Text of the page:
RB: Exactly. As I said earlier Sydney Dance Company would not survive if we didn’t have our classes. We just went like, wow, let’s just do it right now. So, we built the virtual classes literally in a week. And it’s been an incredible result, we received five thousand participants.
You had five thousand people taking class?
RB: Yeah. We had about nine hundred people that have never, ever, ever participated before with Sydney Dance Company.
So, it means even people who don’t live in Sydney now have this opportunity.
RB: Yeah. We have this amazing class called Friday Feels which Charmene [Yap] teaches. Every week it has a theme and last week was love. And the dancers and the team at Sydney Dance Company choose the music during the week. Basically you get the link to Zoom and then it’s a little bit of freestyle and a little bit of following Charmaine. But it’s like a disco, really fun. Honestly it is the best thing.
So, everyone’s rallying . . .
RB: Everyone’s rallying. Everyone’s trying to stay positive and uplifted. So, I think something beautiful will come out of it, you know, because we’re connecting with so many more people than we had already otherwise. I’ve always said we’ve got to throw the walls down so that people love dance and come and see it. And that’s always been my motto. You know, dance isn’t scary. And I think this situation hopefully will encourage more people to be interested in the artform also.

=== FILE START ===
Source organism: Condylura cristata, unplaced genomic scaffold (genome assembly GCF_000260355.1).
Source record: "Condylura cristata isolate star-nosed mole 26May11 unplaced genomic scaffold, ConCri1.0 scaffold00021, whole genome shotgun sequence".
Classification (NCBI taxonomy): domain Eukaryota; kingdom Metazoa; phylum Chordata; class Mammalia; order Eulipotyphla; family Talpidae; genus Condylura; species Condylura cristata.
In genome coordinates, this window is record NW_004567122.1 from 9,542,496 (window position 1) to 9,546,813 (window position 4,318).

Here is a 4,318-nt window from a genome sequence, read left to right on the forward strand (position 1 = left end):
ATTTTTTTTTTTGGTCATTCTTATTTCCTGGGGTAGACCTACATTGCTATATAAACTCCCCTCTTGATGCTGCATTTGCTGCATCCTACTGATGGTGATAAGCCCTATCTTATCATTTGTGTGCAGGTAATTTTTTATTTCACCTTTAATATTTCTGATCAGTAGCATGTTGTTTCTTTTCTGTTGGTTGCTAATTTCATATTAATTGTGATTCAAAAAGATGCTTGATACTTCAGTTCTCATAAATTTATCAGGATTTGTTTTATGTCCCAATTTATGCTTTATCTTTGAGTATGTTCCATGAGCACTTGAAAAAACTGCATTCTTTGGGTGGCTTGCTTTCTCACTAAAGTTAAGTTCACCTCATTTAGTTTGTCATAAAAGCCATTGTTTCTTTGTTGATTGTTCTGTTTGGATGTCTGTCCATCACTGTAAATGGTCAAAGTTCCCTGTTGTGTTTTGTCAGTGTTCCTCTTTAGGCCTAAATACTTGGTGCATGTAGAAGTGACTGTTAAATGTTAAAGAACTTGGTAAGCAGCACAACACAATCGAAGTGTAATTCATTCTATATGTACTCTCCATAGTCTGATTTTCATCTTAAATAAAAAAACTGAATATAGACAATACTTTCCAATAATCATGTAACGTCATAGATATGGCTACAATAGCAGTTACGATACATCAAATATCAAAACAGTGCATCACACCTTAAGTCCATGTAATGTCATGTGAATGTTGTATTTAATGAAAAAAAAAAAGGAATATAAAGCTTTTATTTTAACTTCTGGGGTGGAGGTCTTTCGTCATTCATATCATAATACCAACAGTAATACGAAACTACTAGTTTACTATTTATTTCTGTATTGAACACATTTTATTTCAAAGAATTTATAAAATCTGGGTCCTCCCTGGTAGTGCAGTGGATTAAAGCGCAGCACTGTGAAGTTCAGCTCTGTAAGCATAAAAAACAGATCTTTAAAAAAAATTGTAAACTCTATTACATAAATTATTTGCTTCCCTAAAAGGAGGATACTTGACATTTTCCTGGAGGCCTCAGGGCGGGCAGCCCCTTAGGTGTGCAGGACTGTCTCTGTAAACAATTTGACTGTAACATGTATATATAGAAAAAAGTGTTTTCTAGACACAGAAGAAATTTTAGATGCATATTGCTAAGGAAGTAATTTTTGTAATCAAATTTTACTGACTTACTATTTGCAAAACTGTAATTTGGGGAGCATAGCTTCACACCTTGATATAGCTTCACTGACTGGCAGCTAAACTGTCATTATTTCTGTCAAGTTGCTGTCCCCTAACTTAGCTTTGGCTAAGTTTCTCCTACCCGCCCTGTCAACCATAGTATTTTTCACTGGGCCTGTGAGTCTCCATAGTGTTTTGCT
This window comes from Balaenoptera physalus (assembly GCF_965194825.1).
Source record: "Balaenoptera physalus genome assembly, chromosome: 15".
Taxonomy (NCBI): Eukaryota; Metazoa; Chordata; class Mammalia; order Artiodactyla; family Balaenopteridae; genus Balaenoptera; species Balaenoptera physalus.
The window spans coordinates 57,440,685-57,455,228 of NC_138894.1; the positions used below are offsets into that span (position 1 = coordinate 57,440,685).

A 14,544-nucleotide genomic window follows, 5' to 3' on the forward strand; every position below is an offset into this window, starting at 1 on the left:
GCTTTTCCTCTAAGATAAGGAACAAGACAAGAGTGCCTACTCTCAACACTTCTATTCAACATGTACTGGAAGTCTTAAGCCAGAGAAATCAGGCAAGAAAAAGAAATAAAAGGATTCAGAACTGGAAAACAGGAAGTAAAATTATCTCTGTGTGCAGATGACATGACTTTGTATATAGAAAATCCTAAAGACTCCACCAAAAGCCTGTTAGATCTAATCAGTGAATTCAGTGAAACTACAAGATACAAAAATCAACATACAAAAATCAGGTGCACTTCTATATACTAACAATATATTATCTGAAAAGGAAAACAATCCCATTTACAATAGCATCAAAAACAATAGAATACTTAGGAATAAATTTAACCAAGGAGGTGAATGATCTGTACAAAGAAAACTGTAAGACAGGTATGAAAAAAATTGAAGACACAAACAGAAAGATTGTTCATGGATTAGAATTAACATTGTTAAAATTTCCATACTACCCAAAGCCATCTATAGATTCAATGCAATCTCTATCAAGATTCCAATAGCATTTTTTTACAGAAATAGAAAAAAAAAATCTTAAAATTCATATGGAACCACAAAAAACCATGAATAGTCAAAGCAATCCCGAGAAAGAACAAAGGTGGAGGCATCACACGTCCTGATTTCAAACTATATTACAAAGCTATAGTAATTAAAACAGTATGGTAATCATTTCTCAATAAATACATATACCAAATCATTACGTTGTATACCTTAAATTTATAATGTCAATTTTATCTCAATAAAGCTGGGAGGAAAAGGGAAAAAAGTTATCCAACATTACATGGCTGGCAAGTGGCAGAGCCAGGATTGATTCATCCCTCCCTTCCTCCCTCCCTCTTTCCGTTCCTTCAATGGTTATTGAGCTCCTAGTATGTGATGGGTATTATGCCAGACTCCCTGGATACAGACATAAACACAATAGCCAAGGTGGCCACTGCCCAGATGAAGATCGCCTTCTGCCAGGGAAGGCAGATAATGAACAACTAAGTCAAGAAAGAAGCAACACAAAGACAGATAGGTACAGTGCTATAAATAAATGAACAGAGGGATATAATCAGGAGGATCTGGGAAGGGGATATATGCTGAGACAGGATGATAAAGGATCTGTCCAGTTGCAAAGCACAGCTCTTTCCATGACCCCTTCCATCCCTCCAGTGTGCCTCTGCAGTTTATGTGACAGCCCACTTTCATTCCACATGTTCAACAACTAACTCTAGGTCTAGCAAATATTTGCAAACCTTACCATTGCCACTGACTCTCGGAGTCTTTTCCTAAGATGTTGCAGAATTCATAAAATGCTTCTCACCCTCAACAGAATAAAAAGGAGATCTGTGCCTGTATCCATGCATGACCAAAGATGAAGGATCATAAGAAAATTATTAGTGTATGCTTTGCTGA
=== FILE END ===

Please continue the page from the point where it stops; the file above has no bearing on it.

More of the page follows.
How about we end with a few fun, quick questions? Something a bit lighter?
RB: Let’s see if I’m good at it.
What’s the craziest thing you’ve done in isolation?
RB: Probably try to make paella. Just because I happen to be born in Spain, I don’t know how to make it.
Do you have a TikTok account?
RB: TikTok, no I don’t actually!
Pet hate in an audition?
RB: My pet hate is that people cover themselves.
I wasn’t expecting that answer. Okay. So you want to see . . .
RB: I want to see people. Like, you know, if you’re hiding behind jumpers and trousers and whatever. You should be proud of you and who you are and your body as a dancer and a human being. It’s like, you know, be who you are.
I like that. How about in the studio?
RB: Things on the floor all over. The space, I like it to be pristine. Like, I always say to the dancers “this is not a picnic, guys.” That’s always my thing. Even in the new studios, I asked for some boxes to be put on the walls so people can put things in the wall not on the floor!
Does anything get you nervous on opening night?
RB: God. I mean, because I’ve had to really train myself to not be nervous, and that’s taken me years but . . . maybe if anyone changes anything last minute. Like, they go, can you remember this, and then mention this, then I’m like, oh my God! like, you know, I’m going to forget, because I’m already so nervous!
The strangest thing that you’ve learnt to love about Australians?
RB: Hmm . . . something that I sort of love, but at the beginning I was like what?! And I really love it now. It’s all of this shortening of things. Like people would be like oh, see you this “arvo” [afternoon]. Arvo? and I’d be like arvo, see you this arbo? And then there was more and more. Like, it’s endless. And even names!
Did you get Raffa or Raff?
RB: Yeah Raff. Raff is as short as they can do it, I think. But like sometimes there will be a new dancer coming in, and their name will be a proper name, and then six months later I’m hearing a name that I’ve never heard before. And then I realise that person called Simon is actually now Si. I’m like who’s Si? And I’m always like the last one to clock that Simon has become Si. You know, so, I think that’s a weird thing that I sort of now love.